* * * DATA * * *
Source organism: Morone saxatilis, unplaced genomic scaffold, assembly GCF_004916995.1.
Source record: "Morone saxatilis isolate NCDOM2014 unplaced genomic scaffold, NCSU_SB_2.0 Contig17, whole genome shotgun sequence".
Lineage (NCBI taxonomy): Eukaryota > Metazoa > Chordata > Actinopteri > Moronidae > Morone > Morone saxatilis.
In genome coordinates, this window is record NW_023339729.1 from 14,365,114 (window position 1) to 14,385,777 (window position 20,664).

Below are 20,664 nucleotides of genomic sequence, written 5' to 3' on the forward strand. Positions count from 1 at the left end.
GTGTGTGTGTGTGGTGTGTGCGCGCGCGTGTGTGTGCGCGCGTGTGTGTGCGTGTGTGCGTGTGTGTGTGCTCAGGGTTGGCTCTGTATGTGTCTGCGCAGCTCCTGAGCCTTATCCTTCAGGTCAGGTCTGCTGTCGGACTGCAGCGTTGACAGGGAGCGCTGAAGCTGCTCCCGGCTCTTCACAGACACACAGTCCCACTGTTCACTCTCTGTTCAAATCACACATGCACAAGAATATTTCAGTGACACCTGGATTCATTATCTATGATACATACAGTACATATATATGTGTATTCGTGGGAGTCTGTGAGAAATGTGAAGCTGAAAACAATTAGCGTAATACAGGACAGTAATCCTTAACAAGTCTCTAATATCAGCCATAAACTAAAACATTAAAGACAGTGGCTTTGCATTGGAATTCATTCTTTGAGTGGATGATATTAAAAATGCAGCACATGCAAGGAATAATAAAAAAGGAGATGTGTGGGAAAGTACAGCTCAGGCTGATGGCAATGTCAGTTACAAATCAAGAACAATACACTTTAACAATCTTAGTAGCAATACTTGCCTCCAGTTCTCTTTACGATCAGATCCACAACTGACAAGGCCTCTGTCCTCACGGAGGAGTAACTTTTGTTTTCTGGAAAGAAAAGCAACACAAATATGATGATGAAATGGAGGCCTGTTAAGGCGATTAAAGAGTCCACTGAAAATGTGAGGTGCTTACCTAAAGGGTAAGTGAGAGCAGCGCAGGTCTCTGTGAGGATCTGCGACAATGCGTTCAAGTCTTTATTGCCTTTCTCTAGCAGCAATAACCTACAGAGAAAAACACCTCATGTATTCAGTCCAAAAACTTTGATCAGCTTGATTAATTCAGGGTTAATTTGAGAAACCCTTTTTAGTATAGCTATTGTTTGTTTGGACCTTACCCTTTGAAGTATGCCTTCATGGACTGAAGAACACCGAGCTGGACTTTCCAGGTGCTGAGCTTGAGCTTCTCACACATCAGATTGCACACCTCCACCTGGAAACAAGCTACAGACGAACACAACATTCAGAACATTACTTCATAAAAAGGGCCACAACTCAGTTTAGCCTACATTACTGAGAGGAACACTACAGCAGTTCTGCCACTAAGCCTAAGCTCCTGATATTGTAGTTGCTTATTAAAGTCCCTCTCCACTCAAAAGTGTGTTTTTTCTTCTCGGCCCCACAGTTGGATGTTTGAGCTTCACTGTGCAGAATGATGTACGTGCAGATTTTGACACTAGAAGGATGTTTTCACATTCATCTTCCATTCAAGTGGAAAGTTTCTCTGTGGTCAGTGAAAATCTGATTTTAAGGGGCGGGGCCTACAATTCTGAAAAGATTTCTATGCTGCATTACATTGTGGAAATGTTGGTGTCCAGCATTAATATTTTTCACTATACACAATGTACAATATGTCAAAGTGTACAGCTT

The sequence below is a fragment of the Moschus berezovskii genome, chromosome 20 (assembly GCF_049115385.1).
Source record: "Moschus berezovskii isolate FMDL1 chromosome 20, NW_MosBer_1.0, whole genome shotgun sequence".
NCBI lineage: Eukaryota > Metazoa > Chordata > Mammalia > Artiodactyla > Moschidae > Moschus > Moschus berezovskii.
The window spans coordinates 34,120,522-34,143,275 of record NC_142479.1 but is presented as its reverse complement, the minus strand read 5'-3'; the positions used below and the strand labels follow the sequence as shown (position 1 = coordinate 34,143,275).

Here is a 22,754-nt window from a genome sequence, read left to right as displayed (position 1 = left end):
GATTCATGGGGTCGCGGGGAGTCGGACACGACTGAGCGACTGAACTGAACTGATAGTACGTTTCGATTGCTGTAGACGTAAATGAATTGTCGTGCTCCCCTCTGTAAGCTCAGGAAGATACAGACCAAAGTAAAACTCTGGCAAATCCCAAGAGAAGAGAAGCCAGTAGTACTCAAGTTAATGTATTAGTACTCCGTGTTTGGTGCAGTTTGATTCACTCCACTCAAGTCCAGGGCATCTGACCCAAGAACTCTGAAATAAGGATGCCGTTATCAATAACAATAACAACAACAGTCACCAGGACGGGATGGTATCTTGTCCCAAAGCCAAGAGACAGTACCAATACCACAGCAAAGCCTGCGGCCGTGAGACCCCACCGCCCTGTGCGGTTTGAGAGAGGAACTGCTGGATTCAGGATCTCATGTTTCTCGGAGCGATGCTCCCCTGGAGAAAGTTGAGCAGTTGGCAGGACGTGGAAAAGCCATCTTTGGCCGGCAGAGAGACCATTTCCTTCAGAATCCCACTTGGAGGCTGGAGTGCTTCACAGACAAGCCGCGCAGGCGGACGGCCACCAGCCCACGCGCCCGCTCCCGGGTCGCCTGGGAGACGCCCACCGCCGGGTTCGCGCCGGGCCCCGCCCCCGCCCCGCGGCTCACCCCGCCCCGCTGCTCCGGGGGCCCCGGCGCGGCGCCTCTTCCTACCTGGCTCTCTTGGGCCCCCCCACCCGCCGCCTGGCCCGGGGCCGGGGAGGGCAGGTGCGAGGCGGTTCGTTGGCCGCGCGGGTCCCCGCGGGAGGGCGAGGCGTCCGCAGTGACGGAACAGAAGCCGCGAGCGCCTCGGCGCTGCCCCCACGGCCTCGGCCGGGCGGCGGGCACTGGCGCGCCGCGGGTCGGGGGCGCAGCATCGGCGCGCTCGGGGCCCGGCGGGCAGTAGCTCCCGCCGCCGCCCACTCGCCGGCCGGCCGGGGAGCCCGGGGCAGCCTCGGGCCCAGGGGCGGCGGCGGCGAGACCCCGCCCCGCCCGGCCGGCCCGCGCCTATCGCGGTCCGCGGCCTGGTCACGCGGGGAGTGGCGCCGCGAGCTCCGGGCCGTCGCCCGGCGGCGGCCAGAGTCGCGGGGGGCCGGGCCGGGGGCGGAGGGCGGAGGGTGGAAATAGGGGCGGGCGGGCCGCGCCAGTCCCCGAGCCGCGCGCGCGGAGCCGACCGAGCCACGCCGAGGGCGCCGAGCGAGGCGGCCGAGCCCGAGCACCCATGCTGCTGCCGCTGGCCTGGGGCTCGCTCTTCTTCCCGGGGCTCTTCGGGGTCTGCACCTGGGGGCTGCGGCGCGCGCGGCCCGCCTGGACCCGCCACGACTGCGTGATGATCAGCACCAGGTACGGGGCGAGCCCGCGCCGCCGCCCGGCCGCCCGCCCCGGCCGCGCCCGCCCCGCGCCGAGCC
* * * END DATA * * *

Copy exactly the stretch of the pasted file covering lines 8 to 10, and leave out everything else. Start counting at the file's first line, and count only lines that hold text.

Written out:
Source record: "Moschus berezovskii isolate FMDL1 chromosome 20, NW_MosBer_1.0, whole genome shotgun sequence".
NCBI lineage: Eukaryota > Metazoa > Chordata > Mammalia > Artiodactyla > Moschidae > Moschus > Moschus berezovskii.
The window spans coordinates 34,120,522-34,143,275 of record NC_142479.1 but is presented as its reverse complement, the minus strand read 5'-3'; the positions used below and the strand labels follow the sequence as shown (position 1 = coordinate 34,143,275).